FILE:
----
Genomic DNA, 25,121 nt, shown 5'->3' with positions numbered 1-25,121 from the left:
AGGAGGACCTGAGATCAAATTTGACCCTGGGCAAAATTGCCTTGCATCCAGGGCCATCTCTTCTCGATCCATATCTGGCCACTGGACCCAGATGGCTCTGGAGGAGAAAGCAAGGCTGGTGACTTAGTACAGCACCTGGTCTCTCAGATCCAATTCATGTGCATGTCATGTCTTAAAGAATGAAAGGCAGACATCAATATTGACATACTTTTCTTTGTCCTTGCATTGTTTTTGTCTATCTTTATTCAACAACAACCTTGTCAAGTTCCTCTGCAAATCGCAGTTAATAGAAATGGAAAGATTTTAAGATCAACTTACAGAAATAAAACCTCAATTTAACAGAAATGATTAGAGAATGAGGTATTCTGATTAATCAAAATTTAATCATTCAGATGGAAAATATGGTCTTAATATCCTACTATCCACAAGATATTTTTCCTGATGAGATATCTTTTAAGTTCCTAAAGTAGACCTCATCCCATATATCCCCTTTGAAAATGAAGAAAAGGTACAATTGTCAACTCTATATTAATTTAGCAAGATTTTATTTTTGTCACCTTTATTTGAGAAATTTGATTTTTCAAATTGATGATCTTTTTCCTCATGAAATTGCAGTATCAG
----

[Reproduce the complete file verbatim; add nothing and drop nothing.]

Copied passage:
Genomic DNA, 25,121 nt, shown 5'->3' with positions numbered 1-25,121 from the left:
AGGAGGACCTGAGATCAAATTTGACCCTGGGCAAAATTGCCTTGCATCCAGGGCCATCTCTTCTCGATCCATATCTGGCCACTGGACCCAGATGGCTCTGGAGGAGAAAGCAAGGCTGGTGACTTAGTACAGCACCTGGTCTCTCAGATCCAATTCATGTGCATGTCATGTCTTAAAGAATGAAAGGCAGACATCAATATTGACATACTTTTCTTTGTCCTTGCATTGTTTTTGTCTATCTTTATTCAACAACAACCTTGTCAAGTTCCTCTGCAAATCGCAGTTAATAGAAATGGAAAGATTTTAAGATCAACTTACAGAAATAAAACCTCAATTTAACAGAAATGATTAGAGAATGAGGTATTCTGATTAATCAAAATTTAATCATTCAGATGGAAAATATGGTCTTAATATCCTACTATCCACAAGATATTTTTCCTGATGAGATATCTTTTAAGTTCCTAAAGTAGACCTCATCCCATATATCCCCTTTGAAAATGAAGAAAAGGTACAATTGTCAACTCTATATTAATTTAGCAAGATTTTATTTTTGTCACCTTTATTTGAGAAATTTGATTTTTCAAATTGATGATCTTTTTCCTCATGAAATTGCAGTATCAG